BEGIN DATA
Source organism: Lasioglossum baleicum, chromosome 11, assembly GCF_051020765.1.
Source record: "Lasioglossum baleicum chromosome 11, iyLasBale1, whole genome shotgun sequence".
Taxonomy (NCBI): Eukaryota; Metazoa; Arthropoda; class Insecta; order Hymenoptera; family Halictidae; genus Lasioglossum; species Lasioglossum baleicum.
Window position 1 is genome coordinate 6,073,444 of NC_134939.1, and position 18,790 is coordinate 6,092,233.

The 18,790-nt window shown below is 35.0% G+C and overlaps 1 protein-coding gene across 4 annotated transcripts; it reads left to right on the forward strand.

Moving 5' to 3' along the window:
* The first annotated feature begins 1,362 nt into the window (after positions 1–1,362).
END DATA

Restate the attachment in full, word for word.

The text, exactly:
Source organism: Lasioglossum baleicum, chromosome 11, assembly GCF_051020765.1.
Source record: "Lasioglossum baleicum chromosome 11, iyLasBale1, whole genome shotgun sequence".
Taxonomy (NCBI): Eukaryota; Metazoa; Arthropoda; class Insecta; order Hymenoptera; family Halictidae; genus Lasioglossum; species Lasioglossum baleicum.
Window position 1 is genome coordinate 6,073,444 of NC_134939.1, and position 18,790 is coordinate 6,092,233.

The 18,790-nt window shown below is 35.0% G+C and overlaps 1 protein-coding gene across 4 annotated transcripts; it reads left to right on the forward strand.

Moving 5' to 3' along the window:
* The first annotated feature begins 1,362 nt into the window (after positions 1–1,362).